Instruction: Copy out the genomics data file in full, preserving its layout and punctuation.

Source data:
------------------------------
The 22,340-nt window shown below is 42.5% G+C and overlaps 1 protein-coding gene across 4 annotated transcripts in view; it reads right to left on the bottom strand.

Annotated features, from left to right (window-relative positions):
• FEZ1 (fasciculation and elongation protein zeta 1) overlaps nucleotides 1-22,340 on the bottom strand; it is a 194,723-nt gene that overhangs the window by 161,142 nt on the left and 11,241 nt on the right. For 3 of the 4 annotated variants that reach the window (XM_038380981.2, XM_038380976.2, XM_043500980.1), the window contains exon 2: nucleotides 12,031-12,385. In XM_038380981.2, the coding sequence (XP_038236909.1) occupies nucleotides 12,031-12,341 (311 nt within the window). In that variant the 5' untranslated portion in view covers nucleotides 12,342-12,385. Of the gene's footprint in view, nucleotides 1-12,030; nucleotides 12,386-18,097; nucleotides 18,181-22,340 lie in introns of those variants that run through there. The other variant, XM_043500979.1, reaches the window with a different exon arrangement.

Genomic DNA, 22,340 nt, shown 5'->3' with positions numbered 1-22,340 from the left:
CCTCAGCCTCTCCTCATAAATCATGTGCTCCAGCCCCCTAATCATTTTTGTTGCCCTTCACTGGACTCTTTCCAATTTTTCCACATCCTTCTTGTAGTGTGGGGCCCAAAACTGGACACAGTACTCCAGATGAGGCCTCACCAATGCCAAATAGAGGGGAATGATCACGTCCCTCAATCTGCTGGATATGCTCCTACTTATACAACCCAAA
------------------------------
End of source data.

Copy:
The 22,340-nt window shown below is 42.5% G+C and overlaps 1 protein-coding gene across 4 annotated transcripts in view; it reads right to left on the bottom strand.

Annotated features, from left to right (window-relative positions):
• FEZ1 (fasciculation and elongation protein zeta 1) overlaps nucleotides 1-22,340 on the bottom strand; it is a 194,723-nt gene that overhangs the window by 161,142 nt on the left and 11,241 nt on the right. For 3 of the 4 annotated variants that reach the window (XM_038380981.2, XM_038380976.2, XM_043500980.1), the window contains exon 2: nucleotides 12,031-12,385. In XM_038380981.2, the coding sequence (XP_038236909.1) occupies nucleotides 12,031-12,341 (311 nt within the window). In that variant the 5' untranslated portion in view covers nucleotides 12,342-12,385. Of the gene's footprint in view, nucleotides 1-12,030; nucleotides 12,386-18,097; nucleotides 18,181-22,340 lie in introns of those variants that run through there. The other variant, XM_043500979.1, reaches the window with a different exon arrangement.

Genomic DNA, 22,340 nt, shown 5'->3' with positions numbered 1-22,340 from the left:
CCTCAGCCTCTCCTCATAAATCATGTGCTCCAGCCCCCTAATCATTTTTGTTGCCCTTCACTGGACTCTTTCCAATTTTTCCACATCCTTCTTGTAGTGTGGGGCCCAAAACTGGACACAGTACTCCAGATGAGGCCTCACCAATGCCAAATAGAGGGGAATGATCACGTCCCTCAATCTGCTGGATATGCTCCTACTTATACAACCCAAA